Issues & Questions that catch my attention
Theres a part of me that really likes our industrys trade shows, and I try to attend as many as I can. But I get this hollow feeling after a show, knowing I put in a lot of time and money for a small payoff. Whats your take?
--Name and address withheld
Lets break a trade show into its three core components. First, its a forum for manufacturers to hawk their wares. Second, its a collection of education seminars geared to bringing you up to snuff. And third (and perhaps most importantly) its a way for you to mingle with other industry folk in a relaxed (if you consider Las Vegas relaxed) environment.
You do realize that trade shows are run by trade show companies in the business of running trade shows? Which means that their primary goal isyou got itputting on shows, not entertaining you. And no matter how much they insist otherwise, trade show companies care first about selling booth space, and second about you and your needs.
The Booths. Its the manufacturers who are burdened with the educational aspect of the show. And, as you can imagine, they arent working in concert to enhance your learning experience. And why should they? Manufacturers are there to show their latest products and concepts, regardless of their efficacy. So youre shown competing technologies, competing claims and a smattering of voodoo science. Its your responsibility to ferret out the truth, and a show venue is designed specifically to hamper your efforts.
Is this the best way to learn about product? Well, given the state of todays industry, the answer is yes, because manufacturers typically have a tough time introducing their products throughout the year. They leave presenting to their sales people and reps, and there just isnt enough time for each salesperson to cart their wares to your offices for a cozy one-on-one...even if you were interested. Plus, you want to know how one product competes with another, so the show is a great place to scamper from one booth to the next and play 20 questions with the hapless sales guys.
So how often do you need to see new product? I reckon once a year per category is plenty. But you will find one show wont satisfy your needs, because some shows concentrate on video, others on control systems, others on lighting, and others on audio and its accoutrements. You should decide which categories are most important for your business, and pick the appropriate shows to attend.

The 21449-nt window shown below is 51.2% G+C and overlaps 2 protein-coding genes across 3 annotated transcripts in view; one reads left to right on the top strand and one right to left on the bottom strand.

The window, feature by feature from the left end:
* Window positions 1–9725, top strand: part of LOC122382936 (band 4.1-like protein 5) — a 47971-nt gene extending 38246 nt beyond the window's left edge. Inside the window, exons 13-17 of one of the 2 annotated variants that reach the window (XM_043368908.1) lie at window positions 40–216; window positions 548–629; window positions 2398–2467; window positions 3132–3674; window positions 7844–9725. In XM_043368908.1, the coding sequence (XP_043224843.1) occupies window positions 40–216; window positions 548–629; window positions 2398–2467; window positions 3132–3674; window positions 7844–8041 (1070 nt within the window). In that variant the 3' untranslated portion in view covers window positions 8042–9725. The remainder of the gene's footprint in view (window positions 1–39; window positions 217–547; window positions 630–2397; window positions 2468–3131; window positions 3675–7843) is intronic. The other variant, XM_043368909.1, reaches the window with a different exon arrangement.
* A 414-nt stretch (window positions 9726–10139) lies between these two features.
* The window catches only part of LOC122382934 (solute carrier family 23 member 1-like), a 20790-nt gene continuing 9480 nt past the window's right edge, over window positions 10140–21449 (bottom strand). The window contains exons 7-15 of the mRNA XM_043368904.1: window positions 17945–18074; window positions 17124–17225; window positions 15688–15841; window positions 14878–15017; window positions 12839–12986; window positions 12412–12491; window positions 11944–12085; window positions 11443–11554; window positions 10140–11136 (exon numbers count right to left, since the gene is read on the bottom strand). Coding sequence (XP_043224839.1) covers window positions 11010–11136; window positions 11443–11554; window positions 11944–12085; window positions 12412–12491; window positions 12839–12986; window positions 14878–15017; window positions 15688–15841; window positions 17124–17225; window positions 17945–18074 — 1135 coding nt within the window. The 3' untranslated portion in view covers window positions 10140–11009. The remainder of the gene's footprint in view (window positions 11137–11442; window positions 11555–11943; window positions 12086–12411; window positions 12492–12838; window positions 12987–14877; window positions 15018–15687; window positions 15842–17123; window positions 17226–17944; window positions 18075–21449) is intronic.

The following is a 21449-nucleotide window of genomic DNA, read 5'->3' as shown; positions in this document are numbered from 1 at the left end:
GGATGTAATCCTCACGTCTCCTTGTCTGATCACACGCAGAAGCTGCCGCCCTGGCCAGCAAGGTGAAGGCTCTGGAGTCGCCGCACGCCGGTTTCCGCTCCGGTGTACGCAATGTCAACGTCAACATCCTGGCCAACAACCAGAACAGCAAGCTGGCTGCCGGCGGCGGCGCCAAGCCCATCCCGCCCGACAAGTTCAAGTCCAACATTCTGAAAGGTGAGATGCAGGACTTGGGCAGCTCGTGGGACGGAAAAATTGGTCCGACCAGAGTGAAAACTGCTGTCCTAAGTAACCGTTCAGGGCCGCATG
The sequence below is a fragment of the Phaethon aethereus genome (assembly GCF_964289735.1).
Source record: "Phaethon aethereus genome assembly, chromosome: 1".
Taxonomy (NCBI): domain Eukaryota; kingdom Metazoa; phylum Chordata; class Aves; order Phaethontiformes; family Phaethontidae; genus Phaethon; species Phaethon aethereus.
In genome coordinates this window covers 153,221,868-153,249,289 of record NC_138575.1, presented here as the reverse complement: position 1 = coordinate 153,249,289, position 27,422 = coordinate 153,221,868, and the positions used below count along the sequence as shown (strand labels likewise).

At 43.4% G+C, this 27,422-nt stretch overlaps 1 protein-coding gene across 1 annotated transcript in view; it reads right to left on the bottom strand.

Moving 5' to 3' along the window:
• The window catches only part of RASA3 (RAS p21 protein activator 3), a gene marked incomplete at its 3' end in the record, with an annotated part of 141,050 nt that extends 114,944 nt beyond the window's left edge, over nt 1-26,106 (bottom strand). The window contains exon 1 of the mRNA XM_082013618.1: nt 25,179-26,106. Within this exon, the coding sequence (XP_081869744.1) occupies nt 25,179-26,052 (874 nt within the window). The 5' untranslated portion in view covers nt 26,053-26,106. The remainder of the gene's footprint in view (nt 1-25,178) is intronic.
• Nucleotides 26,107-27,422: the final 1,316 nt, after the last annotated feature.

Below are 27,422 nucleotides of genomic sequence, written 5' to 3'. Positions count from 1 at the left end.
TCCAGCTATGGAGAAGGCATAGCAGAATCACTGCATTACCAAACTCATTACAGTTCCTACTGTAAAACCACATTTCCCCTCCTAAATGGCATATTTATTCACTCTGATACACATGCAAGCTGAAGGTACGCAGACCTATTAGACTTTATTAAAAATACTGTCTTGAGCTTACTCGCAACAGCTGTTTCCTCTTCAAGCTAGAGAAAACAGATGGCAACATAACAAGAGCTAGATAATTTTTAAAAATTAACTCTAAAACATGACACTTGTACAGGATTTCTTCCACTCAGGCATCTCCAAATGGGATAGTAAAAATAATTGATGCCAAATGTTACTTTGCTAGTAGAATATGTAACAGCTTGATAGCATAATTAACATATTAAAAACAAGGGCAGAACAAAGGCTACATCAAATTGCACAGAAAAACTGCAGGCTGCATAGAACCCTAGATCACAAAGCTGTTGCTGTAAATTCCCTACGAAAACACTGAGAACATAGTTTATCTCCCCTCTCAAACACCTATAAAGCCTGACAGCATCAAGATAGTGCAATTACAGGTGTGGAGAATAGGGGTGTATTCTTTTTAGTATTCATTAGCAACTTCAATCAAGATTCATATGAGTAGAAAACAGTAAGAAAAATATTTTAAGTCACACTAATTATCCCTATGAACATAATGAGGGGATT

The Courses. The educational tracts of most trade shows are loose collaborations of industry gurus and hired guns brought together to speak to the flash points in the industry. In my experience, the content of the seminarsalthough taught at a surprisingly high levelis not coordinated between speakers. So a student may hear a multiplicity of ideas, best practices and strategies, not knowing which is truly best. Often a student attends one class, hears the gospel, then attends another and hears the antithesis.
Compare this to any business school, which takes the time to vet its professors and curricula, and establish certain levels of truth, ensuring each student has at least a basic understanding of the business free of conflicting claims. Dont confuse trade show education with university education, even when certain shows fancy themselves universities.
I do, however, appreciate the certification tracts available through some shows. These are comprehensive, well-developed, and properly vetted for maximum learning. So, if youre looking for real education above and beyond the certification tracts, I fear trade shows are not your best choice. Instead, spend the bucks to hire a good consultant who can attend to your educational needs. Youll get a lot more for your efforts. E-mail me for a list of appropriate consultants.
The Camaraderie. This is where a trade show really shines. There is no other place where you can mingle with so many industry folks in a relatively non-confrontational setting. The amount of cross-pollinazation is worth the few days any trade show takes. And how often should you partake in this exchange? Well, thats up to you, and is probably the reason that drives you to attend as many trade shows as you do. And thats how you can make your decisions, and justify your expenditureshow much time and money you should spend in order to hang with your industry brethren.
Issues & Questions that catch my attention